Figure 6. Integrin a5 knock-down strongly reduces the activity of EGFR in A431 cells. (A) The cells were transduced with α5 shRNA or treated with PD168393 as described above followed by western-blot analysis. The blots were probed with 1:1000 dilution of EGFR and pEGFR antibodies and 1:500 dilution of anti-β-actin mAb. (B) Integrin α5 interacts with EGFR. Co-immunoprecipitation of EGFR with integrin α5. A 1 mg aliquat of cell extracts obtained from intact A431 cells was immunoprecipitated with 5 μl of the human α5β1 mAb (MAB 1999, Chemicon). The precipitates were run on SDS-PAGE and western blotted with the polyclonal antibodies to α5 subunit and EGFR. As a control, cell lysate proteins (30 μg) were resolved and western blotted with the α5 and EGFR antibodies. Control immunoprecipitation with an α5β1 isotype specific IgG is shown.


The role of α5β1 integrin in regulation of proliferation of normal and malignant cells is controversial. The expression of α5β1 was higher in proliferating retinal cells than in their quiescent counterparts [9]. Activation of α5β1 by its ligand fibronectin enhanced proliferation of cultured endothelium of lymphoid vessels [21]. Furthermore, growth rates of preadipocytes increased after the exogenous expression of α5β1 [22]. Likewise, the specific inhibitor of α5β1, JSM6427, caused retardation of proliferation of glioma [23] and endothelial [24] cells. On the other hand, inhibitory effects of α5β1 on cell proliferation have also been reported.Overexpression of α5β1 in Caco-2 and HT-29 colon cancer cells with low endogenous levels of this integrin abrogated their tumorigenicity [6]. Accordingly, it has been suggested that the inhibitory effects of tocopherol (vitamin E) on glioma cell proliferation were associated with higher expression of α5β1 [7]. It is conceivable that one of the reasons for these discrepancies is the cell type specific mechanisms of α5β1 signaling. Therefore, a detailed characterization of α5β1-mediated pathways in individual cell types emerges as an important question.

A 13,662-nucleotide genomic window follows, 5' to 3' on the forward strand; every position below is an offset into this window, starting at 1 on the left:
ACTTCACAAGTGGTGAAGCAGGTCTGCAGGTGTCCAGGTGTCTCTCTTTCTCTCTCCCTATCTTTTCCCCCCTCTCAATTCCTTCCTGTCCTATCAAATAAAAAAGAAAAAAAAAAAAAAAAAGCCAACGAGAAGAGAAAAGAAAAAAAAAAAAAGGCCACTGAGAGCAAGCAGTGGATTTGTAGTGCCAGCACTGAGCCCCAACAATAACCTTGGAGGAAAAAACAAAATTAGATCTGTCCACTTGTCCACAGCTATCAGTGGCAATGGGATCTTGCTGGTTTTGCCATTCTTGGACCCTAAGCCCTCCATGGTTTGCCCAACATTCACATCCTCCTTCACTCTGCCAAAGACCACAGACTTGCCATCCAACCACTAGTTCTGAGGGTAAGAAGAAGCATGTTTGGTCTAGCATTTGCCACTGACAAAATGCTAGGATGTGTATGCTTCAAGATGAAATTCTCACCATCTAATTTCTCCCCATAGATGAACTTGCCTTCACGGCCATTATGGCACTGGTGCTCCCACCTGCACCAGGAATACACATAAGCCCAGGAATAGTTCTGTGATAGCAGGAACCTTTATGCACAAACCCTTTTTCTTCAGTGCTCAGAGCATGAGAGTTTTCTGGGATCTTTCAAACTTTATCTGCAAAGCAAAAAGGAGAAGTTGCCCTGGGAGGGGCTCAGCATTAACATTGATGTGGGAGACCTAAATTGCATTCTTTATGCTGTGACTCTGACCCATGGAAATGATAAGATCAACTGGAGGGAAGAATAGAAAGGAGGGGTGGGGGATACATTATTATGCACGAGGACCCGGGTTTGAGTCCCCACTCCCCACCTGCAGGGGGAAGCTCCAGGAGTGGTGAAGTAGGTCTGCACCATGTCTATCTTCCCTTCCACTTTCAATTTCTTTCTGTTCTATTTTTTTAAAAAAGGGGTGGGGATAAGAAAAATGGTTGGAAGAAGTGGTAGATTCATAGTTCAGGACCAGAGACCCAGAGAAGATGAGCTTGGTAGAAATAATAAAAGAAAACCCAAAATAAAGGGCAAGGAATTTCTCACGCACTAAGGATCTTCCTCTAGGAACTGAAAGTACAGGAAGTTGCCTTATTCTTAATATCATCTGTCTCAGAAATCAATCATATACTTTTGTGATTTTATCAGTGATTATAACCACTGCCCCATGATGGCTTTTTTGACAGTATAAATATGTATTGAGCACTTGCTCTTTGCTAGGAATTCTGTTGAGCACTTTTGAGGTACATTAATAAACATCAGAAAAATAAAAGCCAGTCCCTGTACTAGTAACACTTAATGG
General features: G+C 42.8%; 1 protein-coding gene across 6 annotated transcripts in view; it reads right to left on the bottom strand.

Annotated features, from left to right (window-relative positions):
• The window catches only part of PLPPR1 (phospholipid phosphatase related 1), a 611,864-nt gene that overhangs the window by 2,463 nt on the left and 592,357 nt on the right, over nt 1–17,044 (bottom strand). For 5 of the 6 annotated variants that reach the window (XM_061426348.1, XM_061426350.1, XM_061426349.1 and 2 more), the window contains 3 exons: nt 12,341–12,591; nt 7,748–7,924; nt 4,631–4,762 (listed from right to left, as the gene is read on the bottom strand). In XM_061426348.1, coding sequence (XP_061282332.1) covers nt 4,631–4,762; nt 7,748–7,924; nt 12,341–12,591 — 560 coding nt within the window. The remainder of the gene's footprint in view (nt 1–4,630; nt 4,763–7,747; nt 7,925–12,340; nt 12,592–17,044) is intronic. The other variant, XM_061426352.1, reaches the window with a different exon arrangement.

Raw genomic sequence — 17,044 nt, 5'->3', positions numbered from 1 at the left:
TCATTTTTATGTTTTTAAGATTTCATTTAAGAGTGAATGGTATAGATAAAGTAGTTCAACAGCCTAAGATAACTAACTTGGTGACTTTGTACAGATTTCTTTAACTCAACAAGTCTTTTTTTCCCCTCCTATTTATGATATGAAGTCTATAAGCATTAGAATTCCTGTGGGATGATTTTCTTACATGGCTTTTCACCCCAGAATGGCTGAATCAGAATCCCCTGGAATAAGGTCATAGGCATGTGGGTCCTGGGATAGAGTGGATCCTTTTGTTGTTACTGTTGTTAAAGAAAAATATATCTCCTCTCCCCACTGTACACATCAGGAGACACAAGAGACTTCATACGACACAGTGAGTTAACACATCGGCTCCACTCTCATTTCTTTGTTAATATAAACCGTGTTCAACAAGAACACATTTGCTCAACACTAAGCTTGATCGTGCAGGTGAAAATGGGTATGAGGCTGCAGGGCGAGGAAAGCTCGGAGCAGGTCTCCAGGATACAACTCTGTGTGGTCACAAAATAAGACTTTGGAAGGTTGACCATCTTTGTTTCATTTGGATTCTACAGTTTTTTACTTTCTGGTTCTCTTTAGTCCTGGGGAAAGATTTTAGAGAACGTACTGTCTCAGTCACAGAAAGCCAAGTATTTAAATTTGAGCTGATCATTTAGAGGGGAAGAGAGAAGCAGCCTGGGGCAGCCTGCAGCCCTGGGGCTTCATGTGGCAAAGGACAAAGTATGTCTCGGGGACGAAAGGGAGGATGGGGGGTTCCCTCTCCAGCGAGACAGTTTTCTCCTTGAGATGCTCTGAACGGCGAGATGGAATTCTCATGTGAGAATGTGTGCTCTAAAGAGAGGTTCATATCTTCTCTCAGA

The results of our study agree with previous observations of growth stimulatory effect of this integrin [21-24]. Cooperative signaling between integrins and growth factor receptors has been demonstrated earlier [20, 25, 26]. Thus, interaction of α5β1 with growth factor receptors was shown to occur in the presence as well as in the absence of growth factors [19]. In Caco-2 intestinal epithelium cell line that lacks α5β1 the exogenous expression of this integrin induced cell proliferation, and this effect can be attenuated by the antibody that blocks EGFR activity [27]. These results are in line with our data that showed the decreased phosphorylation of FAK and Erk as a result of inhibition of α5β1 and EGFR signaling. These data are further corroborated by a dramatic decrease of two active phopshorylated forms of EGFR in cells with down-regulated α5β1 and by formation of complexes between α5β1 and EGFR (Figure 6).

Another mechanism of α5β1-mediated control of cell proliferation is associated with integrin-dependent maintenance of pro-survival signaling via continuous activation of Akt, a known suppressor of apoptosis. Data in Figures 3, 4 and 5 strongly suggest that α5β1 signaling is required for maintaining anti-apoptosis signaling in studied cells. In contrast, EGFR signaling in these cells is not involved in the control of cell survival.

In agreement with this notion is the fact that inhibition of Akt blocked α5β1-mediated pro-survival signaling in serum-deprived endothelial cells however, inhibition of MAPK had no effect on integrin-dependent anti-apoptosis [21].

In summary, our results suggest that α5β1 integrin regulates cell proliferation by at least two signaling mechanisms: maintaining pro-survival Akt-dependent signaling and activation of EGFR.

Materials and Methods

Cell culture and chemicals

A431 human epidermoid carcinoma cell line was obtained from ATCC. Cells were cultured in DMEM supplemented with 10% fetal calf serum (HyClone, USA), 2 mM glutamine, 100 U/ml penicillin, and 100 μg/ml streptomycin, and incubated in a humidified incubator with 5% CO2 at 37°C. Erk and EGFR inhibitors, PD98059 and PD168393, resp, were purchased from Calbiochem (CA, USA), and other chemicals were obtained from Sigma (MO, USA).